“It’s a very complex investigation because it involves so many aspects,” he told the BBC.
“You’ve got the receivers of the stolen sand, or what we believe to be the sand. The trucks themselves, the organisers and, of course, there is some suspicion that some police were in collusion with the movers of the sand.”
Police said they were carrying out forensic tests on beaches along the coast to see if any of it matches the stolen sand.
Source: Nick Davis, Correspondent, BBC News
Look at the entire story; the only other thing bolded outside the nutgraf near the top, is the subheadline ‘Complex investigation.’ Precisely what is so complex about this investigation, because I’ve read that the sand is not a type that is usable in construction? I’ve also read that the sand has been found at another beach on a tourism property since the theft? Is Shields telling us the police are unable to get intel from every point along the route from the Coral Springs theft point to the deposit point?
I love my country, but we have to raise our expectations if we wish to be able to hold our heads up in the world and be taken seriously. This story, this scandalous saga, is not the first time we’ve allowed ourselves to appear internationally like utter buffoons due to the incompetence of the our police. This is not the first cover-up that has been bundled and turned into a boondoggle. I mean — who really believes that Bob Woolmer died of natural causes and wasn’t murdered? Read about the crime scene and make that assertion again.
When you have one of the highest murder rates in entire world, it is not a high expectation to expect that you have infrastructure capable of competently performing a $@%@-ing autopsy. In fact, since so many more of your citizens are dying daily, people could fairly expect you to be better and more practiced at autopsies than others. Yet the lack of the ability to perform a competent autopsy is exactly what Jamaica demonstrated to the world during the Cricket World Cup. And now this?
I think we are incapable of introspection. Of seeing the laughingstock we must seem to others. Hence The Economist has to make fun of the muted response by the Jamaican business class after the death of Douglas Chambers; and only then will we scurry to doing the right thing like teenager-cockroaches under a sudden light. Speaking of which: Where is that case now? Have his murderers been arrested and charged? Or was the case swept under the rug like every new horror we undergo?
It is clear the police and political leadership in Jamaica are incapable of introspection. I was perusing the Observer recently and saw the most shocking story: Protest over stolen light.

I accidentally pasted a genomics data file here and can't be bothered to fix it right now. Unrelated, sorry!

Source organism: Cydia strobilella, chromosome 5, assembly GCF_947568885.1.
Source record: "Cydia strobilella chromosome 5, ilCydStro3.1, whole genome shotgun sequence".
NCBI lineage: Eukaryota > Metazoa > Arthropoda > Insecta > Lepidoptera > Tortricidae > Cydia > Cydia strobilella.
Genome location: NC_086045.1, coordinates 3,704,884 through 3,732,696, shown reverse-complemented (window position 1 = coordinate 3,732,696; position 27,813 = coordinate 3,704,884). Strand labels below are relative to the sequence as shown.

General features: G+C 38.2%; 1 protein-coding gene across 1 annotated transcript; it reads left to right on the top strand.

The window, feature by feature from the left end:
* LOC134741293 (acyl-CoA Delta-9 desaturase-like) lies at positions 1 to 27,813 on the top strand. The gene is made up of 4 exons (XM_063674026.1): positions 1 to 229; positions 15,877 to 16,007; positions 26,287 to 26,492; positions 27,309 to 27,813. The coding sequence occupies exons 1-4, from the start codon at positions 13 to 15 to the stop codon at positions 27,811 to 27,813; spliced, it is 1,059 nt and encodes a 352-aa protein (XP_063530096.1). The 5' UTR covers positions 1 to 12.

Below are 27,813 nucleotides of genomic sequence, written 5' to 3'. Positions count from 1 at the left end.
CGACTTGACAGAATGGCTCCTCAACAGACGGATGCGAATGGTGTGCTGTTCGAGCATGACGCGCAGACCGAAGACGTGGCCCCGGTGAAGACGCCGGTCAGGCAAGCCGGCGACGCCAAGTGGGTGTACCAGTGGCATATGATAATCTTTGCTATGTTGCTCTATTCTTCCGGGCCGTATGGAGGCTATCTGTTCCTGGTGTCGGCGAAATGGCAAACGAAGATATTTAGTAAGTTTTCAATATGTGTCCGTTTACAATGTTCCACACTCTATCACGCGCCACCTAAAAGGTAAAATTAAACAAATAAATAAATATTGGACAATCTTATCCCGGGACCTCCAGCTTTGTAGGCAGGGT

Now most people will focus on the presumptuousness of protesting over a right to steal from others, and Clovis mocks that adroitly.
But when you come right down to it, the leaders and up-towners in Jamaican are crooks; poor people have eyes to see that fact. So why should poor people’s right to steal be infringed when no other group is similarly constrained? I have to agree with this protest, as perverse as it sounds.
What struck me though, what I thought was both hilarious and tragic beyond belief is this passage:
Earlier, NSWMA executive director Joan Gordon-Webley complained that the roadblock cost the state agency as its drivers, as well as persons contracted to clear solid waste, were on the road from yesterday morning.
“When they are not able to come in, that means there is going to be a backlog and backup on the road. And we still have to pay them,” said Gordon-Webley. “Can you imagine when that backlog starts to take effect out there? It’s a health hazard.”
Source: Jamaica Observer, Friday Oct. 17, 2007
So the facts are these: Gordon-Webley is standing at a landfill, a landfill to which people (including children) live too close. Further, that landfill is on fire; there are noxious fumes and smoke going up in the air over where infants will spend the night. And Gordon-Webley makes note of one fact — that these residents have blocked more garbage from coming in, and that blockage is a health hazard. Question for Joan: Joan, do you see any other health hazards while you’re standing there? Anything jump out at you: like the fact that there are too many people living too close to a burning fucking landfill?
Bona fide banana republic behavior.